Monday, April 6th, 2009
It started off as a typical day. I got off the metro, stopped by Starbucks, got to SPI‘s building and hopped in the elevator to ride up to the 10th floor. Two other people got onto the elevator with me. After the elevator deposited the other riders on the fifth floor, the doors shut and… nothing happened. I hit the plastic “open doors” button and nothing happened. I hit the “close doors” button and the doors stayed closed. I hit the “5″ button, hoping it would “realize” that I’m still on the fifth floor and let me out. Nothing happened. I was trapped.
What does a graphic designer who is trapped in an elevator do? I pulled out my cell phone and started dialing. First I called SPI’s Manager of First Impressions, Yvonne, and she started pulling her strings with building management. Then I used the elevator’s “For Emergency Use Only” phone and called for help. After having me push a series of buttons, they determined that I was, in fact, stuck and let me know that they would be sending over a technician. While I was waiting, I had nothing better to do but assess my situation.
The first thing I did was take inventory of my ‘”Emergency Trapped in an Elevator Survival Kit”‘ a.k.a. whatever I happened to have in my bag. My Starbucks Grande Apple Chai, a box of Tic Tacs, a bag of Famous Amos Cookies, the newspaper, a soduku book and my cell phone. My next step was to to explore the surroundings. I was in the freight elevator, so it has furniture pads attached to the walls and a foam mat to pad the floor. Finally, I did what any plastics industry association employee who writes for a blog about plastics would do — I tallied all the things around me made of plastic. But before I began to make my list, a bell rang and the elevator started to move. “DING!” — The doors opened and I was released from the elevator on the 10th floor.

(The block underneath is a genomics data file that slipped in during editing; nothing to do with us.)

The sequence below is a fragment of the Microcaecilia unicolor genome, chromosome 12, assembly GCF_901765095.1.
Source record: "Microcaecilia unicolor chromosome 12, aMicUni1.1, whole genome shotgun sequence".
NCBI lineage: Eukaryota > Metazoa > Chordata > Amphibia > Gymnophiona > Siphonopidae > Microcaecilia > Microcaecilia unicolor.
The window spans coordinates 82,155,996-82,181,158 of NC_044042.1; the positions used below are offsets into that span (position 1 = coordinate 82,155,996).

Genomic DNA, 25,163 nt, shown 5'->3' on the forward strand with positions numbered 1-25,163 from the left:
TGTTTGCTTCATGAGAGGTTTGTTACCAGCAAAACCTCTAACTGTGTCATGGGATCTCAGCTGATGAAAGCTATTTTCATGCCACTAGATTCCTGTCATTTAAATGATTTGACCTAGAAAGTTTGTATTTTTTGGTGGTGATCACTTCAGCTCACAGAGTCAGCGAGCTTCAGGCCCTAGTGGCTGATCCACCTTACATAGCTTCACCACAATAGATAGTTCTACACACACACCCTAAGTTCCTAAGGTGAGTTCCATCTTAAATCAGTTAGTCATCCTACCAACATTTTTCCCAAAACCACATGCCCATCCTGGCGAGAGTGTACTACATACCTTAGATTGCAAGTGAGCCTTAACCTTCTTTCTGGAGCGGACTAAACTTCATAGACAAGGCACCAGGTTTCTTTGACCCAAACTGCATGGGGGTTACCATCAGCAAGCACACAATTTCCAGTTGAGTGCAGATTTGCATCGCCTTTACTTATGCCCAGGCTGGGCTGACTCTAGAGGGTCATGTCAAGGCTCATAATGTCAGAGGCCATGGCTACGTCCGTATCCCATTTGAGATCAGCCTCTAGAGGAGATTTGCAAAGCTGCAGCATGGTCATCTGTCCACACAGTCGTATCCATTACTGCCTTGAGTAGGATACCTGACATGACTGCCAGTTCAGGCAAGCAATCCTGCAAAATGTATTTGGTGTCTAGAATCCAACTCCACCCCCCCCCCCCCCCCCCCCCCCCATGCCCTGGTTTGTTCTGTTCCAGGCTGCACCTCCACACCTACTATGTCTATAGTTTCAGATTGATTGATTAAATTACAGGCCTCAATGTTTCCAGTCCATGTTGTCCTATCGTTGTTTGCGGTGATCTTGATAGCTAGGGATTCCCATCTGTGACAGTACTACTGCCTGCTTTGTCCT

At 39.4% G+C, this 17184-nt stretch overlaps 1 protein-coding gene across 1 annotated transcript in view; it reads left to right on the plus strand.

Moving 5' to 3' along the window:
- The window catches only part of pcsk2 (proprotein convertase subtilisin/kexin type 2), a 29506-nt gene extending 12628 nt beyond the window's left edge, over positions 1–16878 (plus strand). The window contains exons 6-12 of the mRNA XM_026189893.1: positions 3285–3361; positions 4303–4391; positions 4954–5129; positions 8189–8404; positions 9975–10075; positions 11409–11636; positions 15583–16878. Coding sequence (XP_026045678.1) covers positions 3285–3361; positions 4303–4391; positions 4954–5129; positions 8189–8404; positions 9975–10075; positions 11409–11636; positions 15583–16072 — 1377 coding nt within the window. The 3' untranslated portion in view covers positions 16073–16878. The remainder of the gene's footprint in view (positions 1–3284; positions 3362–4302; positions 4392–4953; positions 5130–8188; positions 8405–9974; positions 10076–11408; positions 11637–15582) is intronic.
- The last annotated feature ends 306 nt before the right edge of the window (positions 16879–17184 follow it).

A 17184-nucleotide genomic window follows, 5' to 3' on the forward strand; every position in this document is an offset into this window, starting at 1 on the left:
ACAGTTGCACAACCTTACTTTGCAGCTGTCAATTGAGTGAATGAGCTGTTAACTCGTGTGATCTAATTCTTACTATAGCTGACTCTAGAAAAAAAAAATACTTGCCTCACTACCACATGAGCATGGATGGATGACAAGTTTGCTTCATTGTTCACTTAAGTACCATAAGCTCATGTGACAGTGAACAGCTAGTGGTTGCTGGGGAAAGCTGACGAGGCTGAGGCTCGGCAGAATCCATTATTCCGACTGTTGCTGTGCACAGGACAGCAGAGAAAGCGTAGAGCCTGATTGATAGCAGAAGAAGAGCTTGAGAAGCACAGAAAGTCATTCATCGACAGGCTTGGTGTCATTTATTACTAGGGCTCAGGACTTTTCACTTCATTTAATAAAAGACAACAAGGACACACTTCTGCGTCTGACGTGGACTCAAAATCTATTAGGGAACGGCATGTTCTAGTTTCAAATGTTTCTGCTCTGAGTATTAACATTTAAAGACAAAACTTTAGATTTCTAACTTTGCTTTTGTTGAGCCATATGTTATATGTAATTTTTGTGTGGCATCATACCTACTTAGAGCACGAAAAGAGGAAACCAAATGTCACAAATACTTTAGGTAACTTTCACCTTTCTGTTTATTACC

Truth be told, the total amount of time I was trapped was significantly less than the amount of time it took to write this blog post, but the story is exciting to tell. After my daring escape, I realized that having a cell phone really makes being trapped in an elevator much more bearable. It provides a connection to the outside world — other than the emergency phone. Most portable electronics, let alone a cell phone, wouldn’t be available without plastics.
Cell phones these day weigh between 2 to 5 ounces, which is made possible by improved technologies over the years in design and by the use of plastics — the perfect choice of material when it comes to durable, light-weighting designs. Cell phones, such as the Motorola W233 or the Samsung Blue, can even be manufactured out of recycled plastics. Standard features in cell phones include various buttons, a screen, a camera, speaker capabilities and a few others. How many of these things would you be able to do without plastics?
- Camera: Housing (black injection molded plastic), Lens (injection molded clear polycarbonate)
- Display: Housing (white injection molded polycarbonate), Backlight Diffuser (molded clear polycarbonate)
- Main Phone: Case, Top and Bottom Covers, Various Buttons (injection molded plastic), Camera Window (injection molded polycarbonate), Insulators (polyester film)
- Circuitry: SIM Card, Printed Circuit Board (polyimide film), Various Components
- Accessories: Docking Station, Charger, Head Phones
If you take away all of the plastics from the cell phone, you would have little more than a few sheets of copper and some glass. So the next time you get stuck in an elevator, remember that your portable connection to the real world is made possible by plastics.
And if it does happen, here’s hoping it’s nothing like what happened to this poor soul.